Tag Archives: women’s collections

Recap: Third Thursday and Collecting Women’s March Materials and Women’s Collections in Archives

Editor’s Note: Storify is no longer active, the chat may be accessed at Chat_201711_CollectingWomensMaterials.

A summary recap of November’s Third Thursday chat on Twitter is now up on the A&A’s Storify page.  Read through to check out what was brought up during our conversation on collecting materials from the Women’s March and women’s collections in archives.

Thanks to SAA’s Women Archivists and Women’s Collections Sections for teaming up!

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November Twitter Chat: Collecting Women’s March Materials and Women’s Collections in Archives

We are pleased to announce we will be co-hosting a joint Twitter chat with the SAA Women’s Archivists and the Women’s Collections sections about collecting Women’s March materials and women’s collections in archives.

Follow #AppraiseThis or the Section handles @AppraisalSAA @WomenArchivists

Thursday, November 16th – 4:00 pm Pacific/ 5:00 Mountain/ 6:00 Central/ 7:00 Eastern

Questions we’ll be asking are:

  1. @WomenArchivists connected archivists participating in the Women’s Marches across the country and formed the Women’s March on Washington Archives Project. How has the development of appraisal policy for this collective Project differed from working within an institutional environment? What are some of the challenges & positives to working this way?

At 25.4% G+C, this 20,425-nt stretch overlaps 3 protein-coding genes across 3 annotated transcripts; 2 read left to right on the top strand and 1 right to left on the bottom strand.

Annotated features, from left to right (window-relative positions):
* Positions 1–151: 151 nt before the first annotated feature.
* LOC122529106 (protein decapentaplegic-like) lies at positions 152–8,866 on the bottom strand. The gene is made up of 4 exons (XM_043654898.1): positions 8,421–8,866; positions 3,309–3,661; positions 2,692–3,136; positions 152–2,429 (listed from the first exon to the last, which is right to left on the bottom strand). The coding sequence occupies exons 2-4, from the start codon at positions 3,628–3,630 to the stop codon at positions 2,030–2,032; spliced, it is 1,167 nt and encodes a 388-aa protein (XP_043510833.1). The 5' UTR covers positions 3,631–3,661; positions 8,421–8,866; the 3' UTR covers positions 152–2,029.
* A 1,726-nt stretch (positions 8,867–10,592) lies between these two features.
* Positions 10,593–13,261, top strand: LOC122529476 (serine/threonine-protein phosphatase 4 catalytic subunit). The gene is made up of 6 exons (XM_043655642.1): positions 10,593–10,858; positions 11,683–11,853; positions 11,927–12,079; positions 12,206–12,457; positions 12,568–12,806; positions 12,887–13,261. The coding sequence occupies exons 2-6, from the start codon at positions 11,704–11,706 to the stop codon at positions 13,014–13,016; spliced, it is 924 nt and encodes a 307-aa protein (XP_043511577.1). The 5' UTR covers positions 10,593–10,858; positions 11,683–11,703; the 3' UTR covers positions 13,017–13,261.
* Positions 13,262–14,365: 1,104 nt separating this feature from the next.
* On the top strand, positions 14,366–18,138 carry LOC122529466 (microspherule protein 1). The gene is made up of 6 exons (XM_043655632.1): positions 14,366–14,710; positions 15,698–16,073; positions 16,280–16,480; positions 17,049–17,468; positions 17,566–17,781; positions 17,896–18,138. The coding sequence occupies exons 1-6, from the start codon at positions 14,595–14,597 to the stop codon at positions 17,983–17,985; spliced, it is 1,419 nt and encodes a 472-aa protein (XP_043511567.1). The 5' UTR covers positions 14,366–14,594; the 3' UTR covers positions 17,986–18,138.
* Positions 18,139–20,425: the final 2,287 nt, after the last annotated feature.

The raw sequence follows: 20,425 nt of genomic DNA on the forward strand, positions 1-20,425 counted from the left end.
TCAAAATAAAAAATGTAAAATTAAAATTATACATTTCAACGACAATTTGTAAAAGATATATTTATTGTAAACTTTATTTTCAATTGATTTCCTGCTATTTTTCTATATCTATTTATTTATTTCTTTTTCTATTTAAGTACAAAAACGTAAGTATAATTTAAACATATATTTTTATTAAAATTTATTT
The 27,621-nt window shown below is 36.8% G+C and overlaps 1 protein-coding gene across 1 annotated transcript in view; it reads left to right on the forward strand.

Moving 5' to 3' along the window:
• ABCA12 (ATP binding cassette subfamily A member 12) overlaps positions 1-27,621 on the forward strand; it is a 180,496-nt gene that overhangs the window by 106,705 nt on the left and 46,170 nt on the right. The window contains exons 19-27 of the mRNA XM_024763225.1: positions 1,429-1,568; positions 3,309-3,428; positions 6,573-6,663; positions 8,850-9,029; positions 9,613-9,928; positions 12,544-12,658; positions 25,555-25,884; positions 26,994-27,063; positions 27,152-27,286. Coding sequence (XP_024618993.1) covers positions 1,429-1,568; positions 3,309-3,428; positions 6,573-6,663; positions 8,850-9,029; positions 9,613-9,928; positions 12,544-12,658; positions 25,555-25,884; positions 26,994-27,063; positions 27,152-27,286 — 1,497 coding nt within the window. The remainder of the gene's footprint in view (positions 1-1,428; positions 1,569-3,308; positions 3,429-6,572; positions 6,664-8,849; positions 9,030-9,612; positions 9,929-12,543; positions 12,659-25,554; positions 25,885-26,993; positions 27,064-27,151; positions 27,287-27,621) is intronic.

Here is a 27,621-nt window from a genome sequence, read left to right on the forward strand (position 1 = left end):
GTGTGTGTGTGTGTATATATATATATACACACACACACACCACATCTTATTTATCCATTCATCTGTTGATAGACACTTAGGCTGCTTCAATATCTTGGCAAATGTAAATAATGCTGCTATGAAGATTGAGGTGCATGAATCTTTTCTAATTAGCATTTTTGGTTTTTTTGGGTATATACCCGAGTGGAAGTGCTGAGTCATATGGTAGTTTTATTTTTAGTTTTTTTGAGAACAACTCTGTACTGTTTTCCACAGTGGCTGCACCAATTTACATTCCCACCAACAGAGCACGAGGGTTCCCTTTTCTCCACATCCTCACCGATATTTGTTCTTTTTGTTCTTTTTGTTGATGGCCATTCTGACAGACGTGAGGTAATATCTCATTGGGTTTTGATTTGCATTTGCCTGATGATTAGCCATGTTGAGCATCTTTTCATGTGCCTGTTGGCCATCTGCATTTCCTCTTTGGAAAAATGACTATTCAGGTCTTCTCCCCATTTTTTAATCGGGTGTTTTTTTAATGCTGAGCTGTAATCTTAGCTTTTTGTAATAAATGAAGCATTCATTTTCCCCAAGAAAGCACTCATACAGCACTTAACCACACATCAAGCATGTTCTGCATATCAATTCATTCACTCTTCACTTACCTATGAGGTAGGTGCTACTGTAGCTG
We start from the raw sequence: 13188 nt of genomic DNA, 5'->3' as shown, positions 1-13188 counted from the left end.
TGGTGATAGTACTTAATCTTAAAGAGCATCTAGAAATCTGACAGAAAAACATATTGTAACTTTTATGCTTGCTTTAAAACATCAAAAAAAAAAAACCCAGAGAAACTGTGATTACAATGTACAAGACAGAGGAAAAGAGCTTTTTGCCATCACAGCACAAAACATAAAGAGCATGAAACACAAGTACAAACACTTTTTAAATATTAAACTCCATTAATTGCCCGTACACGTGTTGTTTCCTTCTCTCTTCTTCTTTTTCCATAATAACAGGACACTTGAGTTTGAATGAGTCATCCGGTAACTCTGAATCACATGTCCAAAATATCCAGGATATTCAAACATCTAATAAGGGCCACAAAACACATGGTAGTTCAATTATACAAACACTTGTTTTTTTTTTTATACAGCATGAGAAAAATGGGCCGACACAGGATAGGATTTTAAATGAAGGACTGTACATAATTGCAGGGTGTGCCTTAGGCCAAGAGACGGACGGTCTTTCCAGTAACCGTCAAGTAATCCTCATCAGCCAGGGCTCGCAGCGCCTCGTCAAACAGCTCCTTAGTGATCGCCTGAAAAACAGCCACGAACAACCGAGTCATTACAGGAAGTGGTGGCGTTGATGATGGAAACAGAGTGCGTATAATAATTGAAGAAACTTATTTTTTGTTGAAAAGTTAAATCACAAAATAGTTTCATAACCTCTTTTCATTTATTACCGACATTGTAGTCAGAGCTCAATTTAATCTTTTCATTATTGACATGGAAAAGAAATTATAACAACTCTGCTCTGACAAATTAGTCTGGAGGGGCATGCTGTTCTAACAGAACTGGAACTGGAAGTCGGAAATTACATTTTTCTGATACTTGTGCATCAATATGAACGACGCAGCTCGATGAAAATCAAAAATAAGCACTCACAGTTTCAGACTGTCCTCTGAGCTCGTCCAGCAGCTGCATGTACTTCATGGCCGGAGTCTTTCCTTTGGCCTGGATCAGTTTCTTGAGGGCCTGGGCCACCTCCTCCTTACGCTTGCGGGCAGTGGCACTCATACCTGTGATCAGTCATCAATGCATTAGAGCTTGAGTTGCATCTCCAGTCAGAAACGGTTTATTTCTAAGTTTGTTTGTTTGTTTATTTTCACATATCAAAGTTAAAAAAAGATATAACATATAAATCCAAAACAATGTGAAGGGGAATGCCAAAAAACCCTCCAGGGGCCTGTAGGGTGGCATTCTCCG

2. Where have materials ended up and how were the collecting organizations involved in the process? Did they have certain acquisition requirements? For chat participants w/ workplace experiences collecting March materials, what were the considerations of staff?
  3. What was your approach to appraisal over materials from this large-scale, public protest event? Eg. kinds of records, objects, and ephemera?  A sampling? etc.
  4. How do you handle copyright/permissions when collecting material from a group event?
  5. What were legal or ethical concerns that came up during the appraisal process for these collections? Did they vary across institutions.
  6. Have efforts to collect Women’s March materials led to changes at your workplace re: acquisition and appraisal practices?
  7. Where is the Project at now, 10 months after the March? Or any last thoughts from others to share?

We hope you’ll tune in and tweet along to add to the conversation!

#AppraiseThis